- Associated Press - Monday, July 27, 2015

INVER GROVE HEIGHTS, Minn. (AP) - Many cities across Minnesota are establishing rain gardens and other green infrastructure, going beyond the traditional gutters and catch basins, in an effort to keep stormwater from polluting lakes and rivers.

A majority of them are small, neighborhood efforts, but a large-scale system in Inver Grove Heights recently has become somewhat of a national example, Minnesota Public Radio News (https://bit.ly/1U2ezOC ) reported.

The rain garden, which spans more than 3,000 acres in the city’s Argenta Hills commercial development site, was among eight engineering projects this year to receive top awards from the American Council of Engineering Companies. Other winning projects included fancy transit stations in Denver and New York City, and an earthquake-proof bridge in the San Francisco Bay Area.

In its first five years, the system is performing better than expected, which shows green infrastructure’s potential, said engineer Brett Emmons, whose firm helped design the system.

“This is kind of almost hidden or woven into the site in a way that isn’t so obvious but it does its job, at the same time it can be attractive,” he said. “This site and this whole area of Inver Grove Heights is proof that it can have a major, major impact.”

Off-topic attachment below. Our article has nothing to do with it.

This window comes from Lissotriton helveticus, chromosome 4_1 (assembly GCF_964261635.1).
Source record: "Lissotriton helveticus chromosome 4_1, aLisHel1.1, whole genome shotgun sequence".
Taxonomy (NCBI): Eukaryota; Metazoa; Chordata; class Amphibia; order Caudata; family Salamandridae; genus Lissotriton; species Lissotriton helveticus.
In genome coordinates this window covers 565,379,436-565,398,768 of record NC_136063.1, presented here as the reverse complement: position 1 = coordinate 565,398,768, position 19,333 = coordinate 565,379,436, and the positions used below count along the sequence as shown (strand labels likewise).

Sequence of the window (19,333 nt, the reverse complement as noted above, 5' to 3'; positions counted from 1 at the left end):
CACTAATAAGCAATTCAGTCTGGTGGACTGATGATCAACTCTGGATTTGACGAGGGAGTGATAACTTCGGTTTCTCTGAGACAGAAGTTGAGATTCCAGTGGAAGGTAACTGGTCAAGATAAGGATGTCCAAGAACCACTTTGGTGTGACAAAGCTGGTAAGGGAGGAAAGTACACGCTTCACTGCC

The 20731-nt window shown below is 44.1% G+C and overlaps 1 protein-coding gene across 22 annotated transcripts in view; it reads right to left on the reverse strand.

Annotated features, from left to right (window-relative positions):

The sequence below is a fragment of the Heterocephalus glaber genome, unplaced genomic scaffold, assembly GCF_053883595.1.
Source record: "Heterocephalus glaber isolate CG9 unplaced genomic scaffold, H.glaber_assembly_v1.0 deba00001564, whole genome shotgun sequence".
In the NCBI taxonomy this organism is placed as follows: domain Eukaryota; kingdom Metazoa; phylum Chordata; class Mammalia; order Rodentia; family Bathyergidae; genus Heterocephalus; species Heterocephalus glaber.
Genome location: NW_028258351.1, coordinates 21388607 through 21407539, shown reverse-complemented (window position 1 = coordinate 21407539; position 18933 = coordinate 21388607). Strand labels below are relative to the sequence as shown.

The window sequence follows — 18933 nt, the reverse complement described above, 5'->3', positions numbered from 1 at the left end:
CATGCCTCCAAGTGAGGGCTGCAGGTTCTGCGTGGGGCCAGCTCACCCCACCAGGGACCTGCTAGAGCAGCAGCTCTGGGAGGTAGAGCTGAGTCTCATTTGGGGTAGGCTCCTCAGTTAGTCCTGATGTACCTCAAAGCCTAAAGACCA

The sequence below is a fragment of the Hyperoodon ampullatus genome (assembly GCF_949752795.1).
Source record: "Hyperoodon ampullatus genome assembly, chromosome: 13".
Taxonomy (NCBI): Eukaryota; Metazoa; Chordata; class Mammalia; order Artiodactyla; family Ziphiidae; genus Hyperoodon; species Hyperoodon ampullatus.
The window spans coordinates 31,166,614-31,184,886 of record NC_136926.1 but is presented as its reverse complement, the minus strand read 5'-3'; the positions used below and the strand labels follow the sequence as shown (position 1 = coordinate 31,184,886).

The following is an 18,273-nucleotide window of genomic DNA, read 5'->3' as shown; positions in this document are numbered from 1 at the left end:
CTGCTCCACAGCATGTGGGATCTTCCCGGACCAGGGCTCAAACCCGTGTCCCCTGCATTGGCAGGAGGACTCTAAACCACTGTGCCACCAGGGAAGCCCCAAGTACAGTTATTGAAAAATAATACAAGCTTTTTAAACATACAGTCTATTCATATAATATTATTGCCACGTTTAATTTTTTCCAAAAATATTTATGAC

Although they’re not as big, other stormwater projects in the Twin Cities area have been equally successful.

In St. Paul, about 1,000 trees lining several miles of University Avenue have helped reduce the area’s stormwater runoff by more than 50 percent. That’s about as high as local officials could hope to get in an area that’s fully developed with existing buildings and a new light rail line, according to Mark Doneux of the Capitol Region Watershed District.

“Before, all the rain would just come right down to this catch basin and into a pipe and go straight to the river,” he said. “What happens now along this stretch of University Avenue is these catch basins are actually going into a rock trench that feed the roots of the trees.”

Although it can be more expensive to create green infrastructure, officials say its ability to help the environment and reduce maintenance work makes up for the cost.


Information from: Minnesota Public Radio News, https://www.mprnews.org

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